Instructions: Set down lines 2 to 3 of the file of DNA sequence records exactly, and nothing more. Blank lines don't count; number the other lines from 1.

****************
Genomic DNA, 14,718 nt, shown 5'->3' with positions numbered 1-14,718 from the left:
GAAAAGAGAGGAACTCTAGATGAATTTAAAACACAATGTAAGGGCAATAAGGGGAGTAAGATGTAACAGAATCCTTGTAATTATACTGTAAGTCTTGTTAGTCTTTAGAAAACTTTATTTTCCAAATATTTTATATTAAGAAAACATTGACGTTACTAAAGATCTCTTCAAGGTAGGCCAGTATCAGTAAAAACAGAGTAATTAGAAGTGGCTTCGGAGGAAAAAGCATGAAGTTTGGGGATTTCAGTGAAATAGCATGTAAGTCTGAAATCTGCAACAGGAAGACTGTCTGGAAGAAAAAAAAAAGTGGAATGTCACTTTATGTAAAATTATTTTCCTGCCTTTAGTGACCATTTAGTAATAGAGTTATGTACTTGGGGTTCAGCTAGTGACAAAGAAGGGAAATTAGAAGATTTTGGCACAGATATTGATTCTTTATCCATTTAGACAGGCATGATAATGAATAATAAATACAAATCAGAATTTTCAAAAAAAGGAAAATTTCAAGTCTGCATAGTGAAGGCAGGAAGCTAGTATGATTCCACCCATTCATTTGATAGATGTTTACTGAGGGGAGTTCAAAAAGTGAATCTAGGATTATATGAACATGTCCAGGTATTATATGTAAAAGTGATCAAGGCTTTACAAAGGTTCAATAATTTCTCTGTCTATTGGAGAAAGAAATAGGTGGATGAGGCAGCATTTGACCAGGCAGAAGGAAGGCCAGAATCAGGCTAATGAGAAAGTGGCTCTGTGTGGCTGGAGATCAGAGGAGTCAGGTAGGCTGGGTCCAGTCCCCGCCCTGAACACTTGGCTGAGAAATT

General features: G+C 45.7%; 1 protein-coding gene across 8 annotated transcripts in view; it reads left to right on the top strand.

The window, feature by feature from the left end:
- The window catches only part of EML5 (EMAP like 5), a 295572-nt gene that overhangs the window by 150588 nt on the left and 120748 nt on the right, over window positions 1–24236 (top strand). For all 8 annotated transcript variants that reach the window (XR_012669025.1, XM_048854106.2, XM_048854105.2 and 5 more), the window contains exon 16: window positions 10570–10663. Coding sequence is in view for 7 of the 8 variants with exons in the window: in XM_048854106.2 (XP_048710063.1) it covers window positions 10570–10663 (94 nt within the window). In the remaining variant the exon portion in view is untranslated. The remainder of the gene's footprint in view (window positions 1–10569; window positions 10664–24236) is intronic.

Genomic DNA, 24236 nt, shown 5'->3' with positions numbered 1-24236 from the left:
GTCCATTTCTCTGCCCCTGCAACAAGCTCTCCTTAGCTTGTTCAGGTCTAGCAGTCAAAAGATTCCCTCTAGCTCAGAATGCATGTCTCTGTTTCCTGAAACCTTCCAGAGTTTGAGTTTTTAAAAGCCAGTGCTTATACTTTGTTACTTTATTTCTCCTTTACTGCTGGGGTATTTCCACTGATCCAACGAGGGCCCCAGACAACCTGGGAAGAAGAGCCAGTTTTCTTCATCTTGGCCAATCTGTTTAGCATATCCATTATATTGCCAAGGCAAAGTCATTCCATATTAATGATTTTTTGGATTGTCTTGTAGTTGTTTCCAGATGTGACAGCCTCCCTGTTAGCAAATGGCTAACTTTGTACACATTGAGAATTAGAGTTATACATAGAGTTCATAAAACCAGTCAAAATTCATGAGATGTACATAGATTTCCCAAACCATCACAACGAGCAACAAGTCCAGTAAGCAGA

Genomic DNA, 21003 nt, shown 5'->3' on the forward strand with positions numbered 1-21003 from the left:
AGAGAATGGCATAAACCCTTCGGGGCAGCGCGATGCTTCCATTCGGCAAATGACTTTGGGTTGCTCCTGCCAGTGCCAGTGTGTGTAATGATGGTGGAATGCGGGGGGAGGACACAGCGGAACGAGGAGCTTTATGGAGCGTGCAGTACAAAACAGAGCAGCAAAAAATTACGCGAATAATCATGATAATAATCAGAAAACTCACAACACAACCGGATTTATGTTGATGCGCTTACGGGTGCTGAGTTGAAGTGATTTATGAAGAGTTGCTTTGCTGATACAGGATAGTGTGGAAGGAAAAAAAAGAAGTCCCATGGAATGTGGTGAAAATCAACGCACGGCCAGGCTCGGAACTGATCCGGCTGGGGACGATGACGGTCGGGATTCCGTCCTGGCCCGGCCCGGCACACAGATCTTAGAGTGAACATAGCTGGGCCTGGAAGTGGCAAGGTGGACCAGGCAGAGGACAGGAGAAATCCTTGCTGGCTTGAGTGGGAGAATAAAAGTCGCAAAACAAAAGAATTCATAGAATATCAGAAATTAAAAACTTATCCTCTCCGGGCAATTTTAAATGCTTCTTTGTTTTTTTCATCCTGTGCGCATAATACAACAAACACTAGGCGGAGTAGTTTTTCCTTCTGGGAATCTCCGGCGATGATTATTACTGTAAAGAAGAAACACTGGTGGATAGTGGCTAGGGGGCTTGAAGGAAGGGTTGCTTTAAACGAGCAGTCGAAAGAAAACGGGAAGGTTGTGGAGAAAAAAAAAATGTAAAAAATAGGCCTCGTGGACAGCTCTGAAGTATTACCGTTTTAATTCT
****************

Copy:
GAAAAGAGAGGAACTCTAGATGAATTTAAAACACAATGTAAGGGCAATAAGGGGAGTAAGATGTAACAGAATCCTTGTAATTATACTGTAAGTCTTGTTAGTCTTTAGAAAACTTTATTTTCCAAATATTTTATATTAAGAAAACATTGACGTTACTAAAGATCTCTTCAAGGTAGGCCAGTATCAGTAAAAACAGAGTAATTAGAAGTGGCTTCGGAGGAAAAAGCATGAAGTTTGGGGATTTCAGTGAAATAGCATGTAAGTCTGAAATCTGCAACAGGAAGACTGTCTGGAAGAAAAAAAAAAGTGGAATGTCACTTTATGTAAAATTATTTTCCTGCCTTTAGTGACCATTTAGTAATAGAGTTATGTACTTGGGGTTCAGCTAGTGACAAAGAAGGGAAATTAGAAGATTTTGGCACAGATATTGATTCTTTATCCATTTAGACAGGCATGATAATGAATAATAAATACAAATCAGAATTTTCAAAAAAAGGAAAATTTCAAGTCTGCATAGTGAAGGCAGGAAGCTAGTATGATTCCACCCATTCATTTGATAGATGTTTACTGAGGGGAGTTCAAAAAGTGAATCTAGGATTATATGAACATGTCCAGGTATTATATGTAAAAGTGATCAAGGCTTTACAAAGGTTCAATAATTTCTCTGTCTATTGGAGAAAGAAATAGGTGGATGAGGCAGCATTTGACCAGGCAGAAGGAAGGCCAGAATCAGGCTAATGAGAAAGTGGCTCTGTGTGGCTGGAGATCAGAGGAGTCAGGTAGGCTGGGTCCAGTCCCCGCCCTGAACACTTGGCTGAGAAATT

General features: G+C 45.7%; 1 protein-coding gene across 8 annotated transcripts in view; it reads left to right on the top strand.